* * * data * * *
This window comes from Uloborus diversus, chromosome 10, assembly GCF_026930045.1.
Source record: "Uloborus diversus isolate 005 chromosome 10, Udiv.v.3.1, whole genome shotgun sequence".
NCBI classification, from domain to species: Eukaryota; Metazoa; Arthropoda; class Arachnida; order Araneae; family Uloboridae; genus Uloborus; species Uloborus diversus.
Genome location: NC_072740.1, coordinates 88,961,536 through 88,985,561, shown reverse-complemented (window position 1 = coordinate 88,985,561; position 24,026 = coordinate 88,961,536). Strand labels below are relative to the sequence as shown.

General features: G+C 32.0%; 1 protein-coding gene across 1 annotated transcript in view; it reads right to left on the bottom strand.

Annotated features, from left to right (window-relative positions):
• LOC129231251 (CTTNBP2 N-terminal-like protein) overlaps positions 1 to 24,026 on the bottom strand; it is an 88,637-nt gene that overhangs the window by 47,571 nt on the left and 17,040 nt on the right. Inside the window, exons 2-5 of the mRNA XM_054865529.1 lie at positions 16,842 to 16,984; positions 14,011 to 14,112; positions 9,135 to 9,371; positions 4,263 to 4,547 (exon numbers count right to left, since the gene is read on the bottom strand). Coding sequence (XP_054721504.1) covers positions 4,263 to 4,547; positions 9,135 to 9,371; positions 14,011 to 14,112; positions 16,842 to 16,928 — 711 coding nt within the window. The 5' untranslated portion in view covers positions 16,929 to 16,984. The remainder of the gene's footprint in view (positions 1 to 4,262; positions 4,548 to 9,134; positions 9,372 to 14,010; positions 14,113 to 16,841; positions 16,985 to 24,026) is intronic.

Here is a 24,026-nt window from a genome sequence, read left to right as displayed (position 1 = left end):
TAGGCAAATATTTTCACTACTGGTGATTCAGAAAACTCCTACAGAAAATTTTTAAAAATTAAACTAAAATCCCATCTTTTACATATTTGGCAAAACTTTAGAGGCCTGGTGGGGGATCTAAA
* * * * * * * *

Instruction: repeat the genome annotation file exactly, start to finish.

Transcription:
This window comes from Uloborus diversus, chromosome 10, assembly GCF_026930045.1.
Source record: "Uloborus diversus isolate 005 chromosome 10, Udiv.v.3.1, whole genome shotgun sequence".
NCBI classification, from domain to species: Eukaryota; Metazoa; Arthropoda; class Arachnida; order Araneae; family Uloboridae; genus Uloborus; species Uloborus diversus.
Genome location: NC_072740.1, coordinates 88,961,536 through 88,985,561, shown reverse-complemented (window position 1 = coordinate 88,985,561; position 24,026 = coordinate 88,961,536). Strand labels below are relative to the sequence as shown.

General features: G+C 32.0%; 1 protein-coding gene across 1 annotated transcript in view; it reads right to left on the bottom strand.

Annotated features, from left to right (window-relative positions):
• LOC129231251 (CTTNBP2 N-terminal-like protein) overlaps positions 1 to 24,026 on the bottom strand; it is an 88,637-nt gene that overhangs the window by 47,571 nt on the left and 17,040 nt on the right. Inside the window, exons 2-5 of the mRNA XM_054865529.1 lie at positions 16,842 to 16,984; positions 14,011 to 14,112; positions 9,135 to 9,371; positions 4,263 to 4,547 (exon numbers count right to left, since the gene is read on the bottom strand). Coding sequence (XP_054721504.1) covers positions 4,263 to 4,547; positions 9,135 to 9,371; positions 14,011 to 14,112; positions 16,842 to 16,928 — 711 coding nt within the window. The 5' untranslated portion in view covers positions 16,929 to 16,984. The remainder of the gene's footprint in view (positions 1 to 4,262; positions 4,548 to 9,134; positions 9,372 to 14,010; positions 14,113 to 16,841; positions 16,985 to 24,026) is intronic.

Here is a 24,026-nt window from a genome sequence, read left to right as displayed (position 1 = left end):
TAGGCAAATATTTTCACTACTGGTGATTCAGAAAACTCCTACAGAAAATTTTTAAAAATTAAACTAAAATCCCATCTTTTACATATTTGGCAAAACTTTAGAGGCCTGGTGGGGGATCTAAA